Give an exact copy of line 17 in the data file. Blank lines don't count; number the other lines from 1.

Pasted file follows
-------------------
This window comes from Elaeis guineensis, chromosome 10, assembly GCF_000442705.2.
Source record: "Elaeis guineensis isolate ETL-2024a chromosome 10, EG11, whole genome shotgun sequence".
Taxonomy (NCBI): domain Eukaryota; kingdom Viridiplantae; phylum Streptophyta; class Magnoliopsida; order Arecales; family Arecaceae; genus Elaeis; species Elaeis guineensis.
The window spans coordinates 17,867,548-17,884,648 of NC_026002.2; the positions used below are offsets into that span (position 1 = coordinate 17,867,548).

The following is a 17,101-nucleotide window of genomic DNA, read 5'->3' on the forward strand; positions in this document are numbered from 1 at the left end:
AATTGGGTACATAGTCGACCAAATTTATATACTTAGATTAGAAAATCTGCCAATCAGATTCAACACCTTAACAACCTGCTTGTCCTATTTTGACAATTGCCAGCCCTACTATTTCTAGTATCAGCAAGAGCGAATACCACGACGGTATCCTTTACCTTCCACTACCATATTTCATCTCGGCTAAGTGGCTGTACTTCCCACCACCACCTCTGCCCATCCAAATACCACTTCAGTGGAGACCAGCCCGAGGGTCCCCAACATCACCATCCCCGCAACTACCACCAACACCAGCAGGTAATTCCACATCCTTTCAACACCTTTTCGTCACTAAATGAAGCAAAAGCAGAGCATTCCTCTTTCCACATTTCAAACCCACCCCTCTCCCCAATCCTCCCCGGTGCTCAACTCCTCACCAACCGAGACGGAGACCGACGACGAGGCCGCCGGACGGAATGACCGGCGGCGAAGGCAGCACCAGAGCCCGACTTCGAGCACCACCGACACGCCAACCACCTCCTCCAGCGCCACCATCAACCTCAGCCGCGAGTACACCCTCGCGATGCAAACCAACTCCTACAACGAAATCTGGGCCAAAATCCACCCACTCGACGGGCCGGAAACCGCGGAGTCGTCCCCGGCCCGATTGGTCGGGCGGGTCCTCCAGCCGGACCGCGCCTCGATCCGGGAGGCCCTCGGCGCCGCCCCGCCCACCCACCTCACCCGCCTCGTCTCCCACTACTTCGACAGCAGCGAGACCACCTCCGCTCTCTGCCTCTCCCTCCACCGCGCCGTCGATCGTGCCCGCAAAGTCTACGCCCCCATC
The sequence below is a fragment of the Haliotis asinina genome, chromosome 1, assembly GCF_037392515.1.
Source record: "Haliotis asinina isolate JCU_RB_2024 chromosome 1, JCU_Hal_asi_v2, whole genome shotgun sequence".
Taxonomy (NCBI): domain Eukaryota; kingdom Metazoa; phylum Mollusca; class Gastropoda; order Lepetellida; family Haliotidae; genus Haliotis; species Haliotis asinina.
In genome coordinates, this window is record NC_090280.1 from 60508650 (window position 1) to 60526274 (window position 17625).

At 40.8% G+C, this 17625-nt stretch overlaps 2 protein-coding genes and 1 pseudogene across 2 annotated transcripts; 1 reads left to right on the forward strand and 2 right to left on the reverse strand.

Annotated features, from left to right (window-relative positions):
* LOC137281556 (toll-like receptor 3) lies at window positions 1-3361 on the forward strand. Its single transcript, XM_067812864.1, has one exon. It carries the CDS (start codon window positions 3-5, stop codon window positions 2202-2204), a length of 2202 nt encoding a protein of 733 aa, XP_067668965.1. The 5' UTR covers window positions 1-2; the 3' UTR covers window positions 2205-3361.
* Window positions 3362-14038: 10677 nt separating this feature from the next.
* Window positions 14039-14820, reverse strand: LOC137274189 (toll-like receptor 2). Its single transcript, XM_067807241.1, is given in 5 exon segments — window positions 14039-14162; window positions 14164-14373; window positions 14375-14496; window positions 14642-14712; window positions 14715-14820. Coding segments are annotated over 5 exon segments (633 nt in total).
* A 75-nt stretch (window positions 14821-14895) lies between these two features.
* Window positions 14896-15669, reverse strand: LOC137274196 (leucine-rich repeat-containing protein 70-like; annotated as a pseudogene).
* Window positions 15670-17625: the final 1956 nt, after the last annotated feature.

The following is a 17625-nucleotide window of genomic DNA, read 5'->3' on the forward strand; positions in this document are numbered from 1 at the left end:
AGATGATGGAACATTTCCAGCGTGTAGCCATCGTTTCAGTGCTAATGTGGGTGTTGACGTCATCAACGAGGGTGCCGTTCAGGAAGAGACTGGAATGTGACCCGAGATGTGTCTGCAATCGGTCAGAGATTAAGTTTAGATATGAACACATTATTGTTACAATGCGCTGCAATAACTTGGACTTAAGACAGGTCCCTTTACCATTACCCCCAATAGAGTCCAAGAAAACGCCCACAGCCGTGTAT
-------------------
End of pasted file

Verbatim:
* Window positions 14896-15669, reverse strand: LOC137274196 (leucine-rich repeat-containing protein 70-like; annotated as a pseudogene).